French for Rabbits Releases Dreamy New Track
Surfacing as a band nearly a decade ago, French for Rabbits proves they’ve still got it with their latest track ‘The Overflow’.
From the shores of New Zealand, the band is notorious for producing intimate and poetic tracks to accompany your daydreams. Sticking to their folk, dream pop roots, their new track feels like the breath of fresh, coastal air.
The song takes a hopeful dive into the often-fearful world of anxiety and panic attacks. The otherwise pessimistic theme accompanied with an optimistic delivery has made for a heartfelt, weightless track you’ll want in the ‘playlist of your life’.
TCI had a chat with the bands’ frontwoman Brooke Singer for an inside scoop of their dreamy new track and their lyrical process.
The Creative Issue: How would you describe French for Rabbits?
Brooke Singer: Greater than the sum of its parts! We’re a group of five at this moment in time, and what started out as my intimate home-recorded folk songs has turned into this otherworldly creation of sorts. Between us, there is the “thing” that is our sound. We joke that it’s pretty ethereal, but it really is. The songs still stem from my overly sensitive, too conscientious and over-thinking nature.
TCI: Your new track ‘The Overflow’ is an optimistic take on an otherwise pessimistic part of life. What inspired you to channel panic attacks and anxiety into song?
BS: On Twitter the other day, I read something that really resonated and perfectly speaks to the feeling in the song. Someone said “if I tell you “next week I’ll be less busy” please remind me this has never been true. This mythical next week does not arrive, it just hovers out of frame, a fantasy of time and space where I’ll be able to say yes to plans, receding into the distance as I reach for it.” Of course, time is yours to be as relaxed or as stressed as you want to be. But sometimes dreams can be stressful!
TCI: Did you enjoy the writing process for the track? Was it difficult in any way, and how so?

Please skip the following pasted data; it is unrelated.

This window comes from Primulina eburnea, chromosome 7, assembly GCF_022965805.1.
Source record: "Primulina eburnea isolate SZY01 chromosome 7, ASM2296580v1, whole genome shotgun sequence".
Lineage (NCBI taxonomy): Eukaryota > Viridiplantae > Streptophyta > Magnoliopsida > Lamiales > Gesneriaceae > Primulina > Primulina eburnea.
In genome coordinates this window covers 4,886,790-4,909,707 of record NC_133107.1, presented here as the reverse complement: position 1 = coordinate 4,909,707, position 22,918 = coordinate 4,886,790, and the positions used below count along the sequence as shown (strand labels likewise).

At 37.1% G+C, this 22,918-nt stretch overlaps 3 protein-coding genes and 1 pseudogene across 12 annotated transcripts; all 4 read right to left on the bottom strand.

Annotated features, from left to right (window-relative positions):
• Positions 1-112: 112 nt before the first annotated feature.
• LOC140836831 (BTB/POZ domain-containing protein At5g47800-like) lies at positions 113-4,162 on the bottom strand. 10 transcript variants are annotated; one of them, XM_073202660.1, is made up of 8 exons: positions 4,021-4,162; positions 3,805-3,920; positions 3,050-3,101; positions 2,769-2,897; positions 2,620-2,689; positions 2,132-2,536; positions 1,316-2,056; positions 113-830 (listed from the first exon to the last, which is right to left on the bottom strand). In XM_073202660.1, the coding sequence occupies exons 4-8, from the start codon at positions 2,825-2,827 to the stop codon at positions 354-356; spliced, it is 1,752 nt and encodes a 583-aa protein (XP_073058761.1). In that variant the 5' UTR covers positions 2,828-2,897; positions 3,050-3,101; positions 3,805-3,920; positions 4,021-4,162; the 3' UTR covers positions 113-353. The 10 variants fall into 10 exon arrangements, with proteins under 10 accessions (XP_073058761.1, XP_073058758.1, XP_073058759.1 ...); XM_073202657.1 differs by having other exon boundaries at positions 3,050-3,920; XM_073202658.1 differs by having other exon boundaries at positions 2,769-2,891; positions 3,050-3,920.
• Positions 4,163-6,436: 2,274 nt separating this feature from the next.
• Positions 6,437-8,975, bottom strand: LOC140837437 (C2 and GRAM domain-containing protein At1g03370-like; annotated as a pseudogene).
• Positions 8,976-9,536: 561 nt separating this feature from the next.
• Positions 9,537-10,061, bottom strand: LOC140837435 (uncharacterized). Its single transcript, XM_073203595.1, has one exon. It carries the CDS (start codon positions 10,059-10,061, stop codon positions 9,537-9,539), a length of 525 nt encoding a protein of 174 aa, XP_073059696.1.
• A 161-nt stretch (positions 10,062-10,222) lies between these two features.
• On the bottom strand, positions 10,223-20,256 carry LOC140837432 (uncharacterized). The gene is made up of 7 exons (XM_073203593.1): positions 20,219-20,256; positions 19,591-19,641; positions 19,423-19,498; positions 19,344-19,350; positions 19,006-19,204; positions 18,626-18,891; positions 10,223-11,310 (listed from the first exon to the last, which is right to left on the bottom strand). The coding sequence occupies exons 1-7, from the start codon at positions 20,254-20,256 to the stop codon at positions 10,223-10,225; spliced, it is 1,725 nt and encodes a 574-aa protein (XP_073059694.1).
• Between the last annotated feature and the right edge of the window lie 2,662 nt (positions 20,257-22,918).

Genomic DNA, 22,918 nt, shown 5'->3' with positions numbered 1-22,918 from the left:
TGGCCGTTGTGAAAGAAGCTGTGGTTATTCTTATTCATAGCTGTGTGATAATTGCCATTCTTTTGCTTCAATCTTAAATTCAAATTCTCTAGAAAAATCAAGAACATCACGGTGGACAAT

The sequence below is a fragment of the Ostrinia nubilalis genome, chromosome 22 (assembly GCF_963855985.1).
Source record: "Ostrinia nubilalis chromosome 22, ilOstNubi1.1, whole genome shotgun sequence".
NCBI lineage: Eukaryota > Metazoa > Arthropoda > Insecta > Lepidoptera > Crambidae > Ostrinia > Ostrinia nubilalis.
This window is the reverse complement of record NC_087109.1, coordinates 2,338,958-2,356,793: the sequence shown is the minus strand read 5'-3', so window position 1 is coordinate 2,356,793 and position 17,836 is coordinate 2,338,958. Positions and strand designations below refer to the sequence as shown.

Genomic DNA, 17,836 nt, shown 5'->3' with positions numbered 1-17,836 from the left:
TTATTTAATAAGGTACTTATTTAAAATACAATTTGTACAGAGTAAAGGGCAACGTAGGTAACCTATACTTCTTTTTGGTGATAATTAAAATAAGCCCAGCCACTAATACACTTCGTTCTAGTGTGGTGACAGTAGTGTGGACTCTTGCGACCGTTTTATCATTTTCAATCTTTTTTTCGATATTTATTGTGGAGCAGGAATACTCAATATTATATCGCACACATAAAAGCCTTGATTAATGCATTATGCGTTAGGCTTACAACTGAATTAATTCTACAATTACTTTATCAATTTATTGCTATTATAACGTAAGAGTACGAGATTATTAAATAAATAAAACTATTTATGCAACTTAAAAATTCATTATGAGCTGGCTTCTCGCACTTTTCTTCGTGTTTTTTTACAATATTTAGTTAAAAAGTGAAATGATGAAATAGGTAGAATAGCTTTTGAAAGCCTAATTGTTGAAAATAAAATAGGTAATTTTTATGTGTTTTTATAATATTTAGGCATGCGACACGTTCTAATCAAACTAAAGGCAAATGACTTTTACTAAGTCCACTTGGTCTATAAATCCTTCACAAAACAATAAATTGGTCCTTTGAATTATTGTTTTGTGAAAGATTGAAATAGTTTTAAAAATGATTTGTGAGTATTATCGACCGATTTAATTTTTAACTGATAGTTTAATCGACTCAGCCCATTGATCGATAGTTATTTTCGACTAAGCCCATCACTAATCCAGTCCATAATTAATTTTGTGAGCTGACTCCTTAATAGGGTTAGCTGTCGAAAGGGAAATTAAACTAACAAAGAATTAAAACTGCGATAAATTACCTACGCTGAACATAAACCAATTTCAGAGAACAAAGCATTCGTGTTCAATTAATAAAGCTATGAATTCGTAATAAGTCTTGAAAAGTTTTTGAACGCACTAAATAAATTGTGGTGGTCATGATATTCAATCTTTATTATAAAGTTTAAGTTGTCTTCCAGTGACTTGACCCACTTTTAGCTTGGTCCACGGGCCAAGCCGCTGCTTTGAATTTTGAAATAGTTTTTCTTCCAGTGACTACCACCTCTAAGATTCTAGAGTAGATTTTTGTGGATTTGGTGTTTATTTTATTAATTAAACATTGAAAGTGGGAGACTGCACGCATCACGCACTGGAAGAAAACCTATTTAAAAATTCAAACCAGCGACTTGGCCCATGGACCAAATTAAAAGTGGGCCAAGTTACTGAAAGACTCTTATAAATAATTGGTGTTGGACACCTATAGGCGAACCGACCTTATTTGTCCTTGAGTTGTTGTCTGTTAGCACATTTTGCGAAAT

BS: Writing is never difficult. Sometimes it doesn’t go anywhere, but I love the way something can come from nothing but a feeling, or a memory or a smell. I remember this one came together when John and I played the opening riff and it just felt like something a little new for us.
TCI: Can you elaborate on the process of creating and visualising the accompanying music video for ‘The Overflow’?
BS: We made this on a shoestring, so all our grander ideas (of which there were many – and some quite magnificent) had to be forgotten and we had to lower our expectations immensely. Which worked out, as I really love what we ended up creating. It’s so vibrant and optimistic by our standards, yet everything in the video is a little anxiety-inducing. A cup on the edge of a table is a very stressful thing to experience, don’t you think?
TCI: How do you think the band has evolved over time, both intentionally and unintentionally?
BS: Over the years we’ve grown in our understanding and appreciation for each other. I’m amazed and appreciative that we’ve been a band now for ten years! We’re obviously all completely bonkers to be in the music industry. It’s hard to be objective about how we’ve evolved as it happens mostly at a snail’s pace.
TCI: As the lead singer, what do you most enjoy contributing to the band?
BS: I enjoy writing a song and that moment when you know it seems to resonate exactly right with the feeling or meaning. I like it when all the bits come together in the studio or on the stage and truly “sing” the way they’re meant to. It’s a good feeling when everyone knows they’ve done a “really good” show.
TCI: How do you think your new track differs from some of the bands’ previous work?
BS: I was doing a lot of co-writing and delving into that whole more pop-tastic world when I wrote most of the songs for this new album. We also visited the USA twice, for our first and only tours there. The songs inevitably have become a little more immediate I think, and the natural landscape is a little less present in this collection. It’s a very anxiety-ridden collection, but the creative process itself was very freeing and super fun.
TCI: What is it that you love about making music?
B: The elusive nature of it. The way you can catch an idea or feeling in a new light.
TCI: What’s next for French for Rabbits? Any new music, collaborations, or avenues you see the band going down?
B: We’ll be sharing three new songs and videos (all very different from each other) over the next few months and then our album before the end of the year. I can’t wait for it to belong to everyone else, and not be such a well-kept secret! Aside from that, we’ll see. I’d like to be a hermit for a little while.
Check out the band’s new track here!